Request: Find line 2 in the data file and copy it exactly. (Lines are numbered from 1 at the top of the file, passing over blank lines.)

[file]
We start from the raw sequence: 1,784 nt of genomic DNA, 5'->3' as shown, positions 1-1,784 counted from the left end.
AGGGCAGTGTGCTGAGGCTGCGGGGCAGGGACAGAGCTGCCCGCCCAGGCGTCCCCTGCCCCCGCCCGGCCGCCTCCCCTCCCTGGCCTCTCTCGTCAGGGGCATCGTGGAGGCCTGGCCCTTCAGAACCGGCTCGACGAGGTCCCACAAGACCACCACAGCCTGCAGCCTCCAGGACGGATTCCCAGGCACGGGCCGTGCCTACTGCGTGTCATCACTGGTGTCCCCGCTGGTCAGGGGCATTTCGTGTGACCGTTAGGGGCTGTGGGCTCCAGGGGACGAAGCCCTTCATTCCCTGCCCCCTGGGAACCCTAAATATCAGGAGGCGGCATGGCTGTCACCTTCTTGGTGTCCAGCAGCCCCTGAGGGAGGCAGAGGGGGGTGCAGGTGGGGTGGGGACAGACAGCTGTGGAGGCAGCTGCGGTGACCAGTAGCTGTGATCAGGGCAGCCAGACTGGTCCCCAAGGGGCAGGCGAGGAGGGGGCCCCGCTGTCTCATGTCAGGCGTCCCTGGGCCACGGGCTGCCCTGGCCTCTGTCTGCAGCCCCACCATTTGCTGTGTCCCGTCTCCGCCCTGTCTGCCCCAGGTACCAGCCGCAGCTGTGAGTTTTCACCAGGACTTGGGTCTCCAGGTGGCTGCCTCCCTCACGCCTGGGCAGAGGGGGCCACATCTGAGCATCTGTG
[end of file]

AGGGCAGTGTGCTGAGGCTGCGGGGCAGGGACAGAGCTGCCCGCCCAGGCGTCCCCTGCCCCCGCCCGGCCGCCTCCCCTCCCTGGCCTCTCTCGTCAGGGGCATCGTGGAGGCCTGGCCCTTCAGAACCGGCTCGACGAGGTCCCACAAGACCACCACAGCCTGCAGCCTCCAGGACGGATTCCCAGGCACGGGCCGTGCCTACTGCGTGTCATCACTGGTGTCCCCGCTGGTCAGGGGCATTTCGTGTGACCGTTAGGGGCTGTGGGCTCCAGGGGACGAAGCCCTTCATTCCCTGCCCCCTGGGAACCCTAAATATCAGGAGGCGGCATGGCTGTCACCTTCTTGGTGTCCAGCAGCCCCTGAGGGAGGCAGAGGGGGGTGCAGGTGGGGTGGGGACAGACAGCTGTGGAGGCAGCTGCGGTGACCAGTAGCTGTGATCAGGGCAGCCAGACTGGTCCCCAAGGGGCAGGCGAGGAGGGGGCCCCGCTGTCTCATGTCAGGCGTCCCTGGGCCACGGGCTGCCCTGGCCTCTGTCTGCAGCCCCACCATTTGCTGTGTCCCGTCTCCGCCCTGTCTGCCCCAGGTACCAGCCGCAGCTGTGAGTTTTCACCAGGACTTGGGTCTCCAGGTGGCTGCCTCCCTCACGCCTGGGCAGAGGGGGCCACATCTGAGCATCTGTG